Kiwis in OxfordDecember 2011
JUDE BARBACK talks to New Zealander FELICITY LUSK about becoming the first woman to lead a prestigious boys’ school in Oxford.
Many Kiwis call Oxford home. There is something about “the city of gleaming spires” with its beautiful colleges, punts drifting back and forth along the rivers and quaint nearby villages, which has captured the heart of many a New Zealander... and some of these Kiwis are moving and shaking the education world around them.
Miss Felicity Lusk joins this club of expats. One year ago she began her role as headmistress at the prestigious Abingdon School, a public boys’ school in Oxfordshire. This in itself is impressive, but the fact that she is the first woman in the school’s 750-year history to take the helm, is truly remarkable.
Abingdon School has over 1000 students aged four to 18, including boarders, and just 20 per cent of its staff are women. Prior to taking on the new challenge, Lusk had only ever taught at girls’ or coeducational schools, including Oxford High School, one of the leading girls’ schools in Britain.
Nearly one year into the role, Lusk reflects on what she has learned about and the Kiwi roots to which she attributes her success.
Lusk is certainly passionate about her New Zealand heritage. “I’m part Māori and have a strong pioneering instinct inherited from my English and Scottish forebears who were amongst the first settlers,” she says. Lusk visits New Zealand often and claims she will always call it home. TVNZ recently filmed her for the programme Sunday and making the documentary allowed Lusk to step back and really think about her roots and why she’s proud to be a New Zealander. She attributes her ‘can do’ attitude entirely to her upbringing and being a Kiwi. She believes there are always solutions to problems and it is always best to be bold; there is no room for “shilly-shallying”.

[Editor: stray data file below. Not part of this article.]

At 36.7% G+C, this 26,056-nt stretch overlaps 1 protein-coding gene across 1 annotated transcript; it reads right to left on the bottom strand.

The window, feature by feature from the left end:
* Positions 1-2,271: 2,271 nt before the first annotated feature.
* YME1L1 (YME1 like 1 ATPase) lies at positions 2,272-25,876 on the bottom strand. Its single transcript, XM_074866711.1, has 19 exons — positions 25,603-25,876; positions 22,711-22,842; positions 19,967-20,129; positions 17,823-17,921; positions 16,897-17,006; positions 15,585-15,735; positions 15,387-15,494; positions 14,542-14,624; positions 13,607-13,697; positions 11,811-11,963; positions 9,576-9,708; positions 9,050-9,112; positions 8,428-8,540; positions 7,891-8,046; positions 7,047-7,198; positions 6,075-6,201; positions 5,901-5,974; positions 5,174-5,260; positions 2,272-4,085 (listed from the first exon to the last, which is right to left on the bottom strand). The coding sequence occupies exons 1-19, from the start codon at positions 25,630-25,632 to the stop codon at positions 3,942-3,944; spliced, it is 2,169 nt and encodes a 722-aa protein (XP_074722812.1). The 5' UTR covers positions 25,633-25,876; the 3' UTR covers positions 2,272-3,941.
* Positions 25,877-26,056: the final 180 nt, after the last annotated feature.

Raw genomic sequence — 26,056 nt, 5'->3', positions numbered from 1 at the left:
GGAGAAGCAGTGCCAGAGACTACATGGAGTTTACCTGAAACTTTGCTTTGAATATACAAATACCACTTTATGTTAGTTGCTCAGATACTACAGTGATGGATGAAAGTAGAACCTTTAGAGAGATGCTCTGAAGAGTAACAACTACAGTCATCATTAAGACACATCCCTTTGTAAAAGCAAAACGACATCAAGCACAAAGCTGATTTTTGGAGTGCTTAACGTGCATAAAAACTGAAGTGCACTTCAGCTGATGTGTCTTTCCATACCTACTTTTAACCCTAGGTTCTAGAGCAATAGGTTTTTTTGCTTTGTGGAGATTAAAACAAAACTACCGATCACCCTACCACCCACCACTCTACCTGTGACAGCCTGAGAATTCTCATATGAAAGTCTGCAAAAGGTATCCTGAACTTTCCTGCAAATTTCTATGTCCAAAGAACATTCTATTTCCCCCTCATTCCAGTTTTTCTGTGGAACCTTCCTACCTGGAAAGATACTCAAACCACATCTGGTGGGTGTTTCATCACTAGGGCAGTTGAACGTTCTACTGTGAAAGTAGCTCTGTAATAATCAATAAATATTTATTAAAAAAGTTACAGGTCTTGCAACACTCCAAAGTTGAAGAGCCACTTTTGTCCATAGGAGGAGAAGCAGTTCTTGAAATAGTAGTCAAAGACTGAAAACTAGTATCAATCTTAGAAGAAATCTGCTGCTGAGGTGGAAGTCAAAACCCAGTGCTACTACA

Indeed there has been very little shilly-shallying in her life to date. Upon graduating from Victoria University of Wellington with a degree in music education, Lusk went on to become director of music at Wellington East Girls’ College. “I didn’t have an OE when I left school,” says Lusk. “I went straight to university, married young and started teaching. When, in my early thirties, I found myself able to think about a change of direction, I didn’t hesitate to come to live in the UK.” A Woolf Fisher Fellowship brought Lusk to the University of York in 1985 to pursue postgraduate study in music education, an experience she enjoyed immensely. In 1989 she returned to England with a one-way ticket, “determined to make it work”.